The latest problem with the Rifftides computer does not involve explosions, but it is serious enough to interfere with posting. The technical staff is working on a solution. Please bear with them. In the meantime, let’s dive into the archive for something to tide us over. This choice seems appropriate because of timing. When the computer virus, flu, cancer, plague—whatever it is—struck, I was listening and taking notes in preparation for a post about Wayne Shorter’s new three-CD release. This piece from five years ago brought to mind one of his quartet’s earlier triumphs.
From Rifftides, August 23, 2013
Wayne Shorter, Without A Net (Blue Note)
About seven minutes into Shorter’s first soprano saxophone solo on the monumental “Pegasus,” someone in the band says, “Oh, my God!” The interjection stands as reaction not only to that track by Shorter’s quartet and a polished chamber group but also to his quartet throughout the album. “Pegasus,” commissioned by the Imani Winds, is the piece de resistance of this collection of performances recorded in concert on a 2011 tour. Weaving together the quartet improvising and the wind ensemble reading his demanding score, Shorter achieves intense energy and a successful synthesis of two genres that is rare enough to be noteworthy. It is the centerpiece of the album, but he and the rhythm section are stunning in the eight tracks without the Imani.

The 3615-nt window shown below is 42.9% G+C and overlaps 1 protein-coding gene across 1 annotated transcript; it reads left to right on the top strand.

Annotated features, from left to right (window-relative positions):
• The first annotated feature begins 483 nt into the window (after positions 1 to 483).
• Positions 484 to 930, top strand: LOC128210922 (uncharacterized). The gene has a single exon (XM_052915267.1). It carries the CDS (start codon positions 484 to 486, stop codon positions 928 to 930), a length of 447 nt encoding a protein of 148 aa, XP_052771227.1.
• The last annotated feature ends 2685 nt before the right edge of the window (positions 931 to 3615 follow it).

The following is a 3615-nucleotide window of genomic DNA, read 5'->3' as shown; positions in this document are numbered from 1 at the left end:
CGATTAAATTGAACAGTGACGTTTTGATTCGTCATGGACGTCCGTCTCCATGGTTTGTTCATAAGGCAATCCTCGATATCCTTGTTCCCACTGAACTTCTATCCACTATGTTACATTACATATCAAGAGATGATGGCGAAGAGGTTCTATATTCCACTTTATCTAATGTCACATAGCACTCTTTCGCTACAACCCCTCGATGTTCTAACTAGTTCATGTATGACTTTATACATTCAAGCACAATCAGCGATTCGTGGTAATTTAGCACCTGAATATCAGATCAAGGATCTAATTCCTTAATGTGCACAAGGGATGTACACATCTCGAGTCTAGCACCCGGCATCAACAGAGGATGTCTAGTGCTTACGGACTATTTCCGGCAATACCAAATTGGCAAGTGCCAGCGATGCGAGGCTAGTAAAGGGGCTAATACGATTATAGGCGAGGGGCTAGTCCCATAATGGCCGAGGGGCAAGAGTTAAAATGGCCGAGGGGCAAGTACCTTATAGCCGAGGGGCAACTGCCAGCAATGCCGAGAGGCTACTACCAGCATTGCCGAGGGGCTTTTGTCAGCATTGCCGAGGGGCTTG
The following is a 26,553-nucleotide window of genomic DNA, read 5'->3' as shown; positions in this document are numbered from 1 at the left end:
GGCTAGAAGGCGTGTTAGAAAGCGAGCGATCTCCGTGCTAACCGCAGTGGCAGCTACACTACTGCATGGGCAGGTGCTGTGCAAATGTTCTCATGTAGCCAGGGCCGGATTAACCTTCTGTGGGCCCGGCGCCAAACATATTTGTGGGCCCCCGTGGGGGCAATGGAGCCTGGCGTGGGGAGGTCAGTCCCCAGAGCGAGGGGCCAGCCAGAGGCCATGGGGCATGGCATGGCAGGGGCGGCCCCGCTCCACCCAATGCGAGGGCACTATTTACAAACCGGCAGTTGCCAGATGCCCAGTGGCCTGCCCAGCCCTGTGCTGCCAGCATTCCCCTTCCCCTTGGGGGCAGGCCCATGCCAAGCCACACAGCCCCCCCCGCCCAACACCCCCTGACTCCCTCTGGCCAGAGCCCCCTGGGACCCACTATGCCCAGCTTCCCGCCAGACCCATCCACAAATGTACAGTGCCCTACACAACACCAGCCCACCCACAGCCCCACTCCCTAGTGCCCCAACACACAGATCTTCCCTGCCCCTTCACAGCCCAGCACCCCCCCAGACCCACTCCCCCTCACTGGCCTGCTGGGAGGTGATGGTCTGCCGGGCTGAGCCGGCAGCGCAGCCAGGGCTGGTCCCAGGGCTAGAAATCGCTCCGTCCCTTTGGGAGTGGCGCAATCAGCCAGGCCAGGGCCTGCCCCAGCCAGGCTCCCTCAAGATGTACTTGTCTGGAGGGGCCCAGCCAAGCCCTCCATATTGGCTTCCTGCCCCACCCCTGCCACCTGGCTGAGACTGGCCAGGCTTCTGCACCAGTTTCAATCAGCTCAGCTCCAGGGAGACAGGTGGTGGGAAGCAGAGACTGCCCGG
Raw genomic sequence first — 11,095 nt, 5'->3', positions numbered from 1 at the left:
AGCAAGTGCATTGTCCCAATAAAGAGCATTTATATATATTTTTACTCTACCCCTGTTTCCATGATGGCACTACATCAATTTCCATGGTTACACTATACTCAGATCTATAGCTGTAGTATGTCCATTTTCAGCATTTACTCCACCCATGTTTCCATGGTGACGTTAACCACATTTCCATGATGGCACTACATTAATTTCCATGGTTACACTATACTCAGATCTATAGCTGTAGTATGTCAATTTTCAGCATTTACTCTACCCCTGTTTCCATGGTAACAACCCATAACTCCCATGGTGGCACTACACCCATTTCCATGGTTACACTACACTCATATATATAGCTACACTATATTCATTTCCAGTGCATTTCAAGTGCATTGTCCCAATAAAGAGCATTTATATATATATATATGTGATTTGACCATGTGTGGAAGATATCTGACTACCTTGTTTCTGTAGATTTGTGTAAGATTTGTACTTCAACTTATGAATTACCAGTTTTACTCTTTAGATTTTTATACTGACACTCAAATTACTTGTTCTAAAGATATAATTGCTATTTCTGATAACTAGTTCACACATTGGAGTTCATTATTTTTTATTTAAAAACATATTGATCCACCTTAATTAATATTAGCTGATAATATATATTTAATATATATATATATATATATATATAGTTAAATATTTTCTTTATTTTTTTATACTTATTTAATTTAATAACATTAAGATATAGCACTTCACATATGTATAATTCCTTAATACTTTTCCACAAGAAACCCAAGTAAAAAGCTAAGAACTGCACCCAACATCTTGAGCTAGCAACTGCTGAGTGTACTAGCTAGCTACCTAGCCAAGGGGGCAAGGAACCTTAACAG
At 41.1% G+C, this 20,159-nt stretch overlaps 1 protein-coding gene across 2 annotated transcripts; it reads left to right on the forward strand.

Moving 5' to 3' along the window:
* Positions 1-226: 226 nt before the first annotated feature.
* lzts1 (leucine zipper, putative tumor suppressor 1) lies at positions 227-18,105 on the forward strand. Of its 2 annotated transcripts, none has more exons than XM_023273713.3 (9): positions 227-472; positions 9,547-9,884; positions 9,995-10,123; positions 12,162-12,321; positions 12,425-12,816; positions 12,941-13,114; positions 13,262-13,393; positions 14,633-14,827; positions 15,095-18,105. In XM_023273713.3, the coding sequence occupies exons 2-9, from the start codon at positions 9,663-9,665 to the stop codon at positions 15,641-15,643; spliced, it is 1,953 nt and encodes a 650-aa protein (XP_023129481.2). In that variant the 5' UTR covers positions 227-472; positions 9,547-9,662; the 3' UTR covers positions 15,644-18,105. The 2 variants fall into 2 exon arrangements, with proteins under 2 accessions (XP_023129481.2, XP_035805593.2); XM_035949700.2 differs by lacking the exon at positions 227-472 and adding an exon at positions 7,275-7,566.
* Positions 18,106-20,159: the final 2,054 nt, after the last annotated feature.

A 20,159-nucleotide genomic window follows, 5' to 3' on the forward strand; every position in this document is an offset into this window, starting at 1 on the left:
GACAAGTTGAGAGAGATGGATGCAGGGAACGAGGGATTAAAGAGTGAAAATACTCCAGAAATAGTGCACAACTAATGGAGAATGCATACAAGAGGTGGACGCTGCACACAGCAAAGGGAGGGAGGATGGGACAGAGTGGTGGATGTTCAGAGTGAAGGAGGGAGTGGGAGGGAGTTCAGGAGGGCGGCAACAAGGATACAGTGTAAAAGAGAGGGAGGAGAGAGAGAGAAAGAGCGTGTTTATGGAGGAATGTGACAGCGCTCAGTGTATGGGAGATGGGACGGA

The abiding impression is that the Shorter quartet has found a degree of consistent unity few working bands achieve even occasionally. In their decade or so together, Shorter, pianist Danilo Perez, bassist John Patitucci and drummer Brian Blade have reached the blessed state reflected in the title of one of the CD’s tunes, “S.S. Golden Mean.” However, they depart from the classic description of the golden mean as a happy medium, a state of balance. They allow extremes, surprises, explosions of the unexpected. The four seem wide open to anything, eager to capitalize on the next chance one of them takes. The ability to land on their feet is better insurance than a net. “Zero Gravity to the 10th Power” and “(The Notes) Unidentified Flying Objects” find Shorter on tenor sax reacting to and developing ideas generated by the rhythm section. In “Orbits,” “Plaza Real,” the old movie song “Flying Down to Rio,” indeed throughout, the collective improvisation frequently creates edge-of-the-seat anticipation that Shorter, Perez, Patitucci and Blade satisfy even after repeated hearings.
On the eve of his 80th birthday, August 25, Shorter has made his mark many times over. This album is not about making a new one, except in the sense that it finds him and his remarkable quartet at a level of togetherness verging on ESP.
From even earlier, 2007, here are Shorter, Danilo Perez, piano; John Patitucci, bass; and Brian Blade, drums, in Cologne, Germany.
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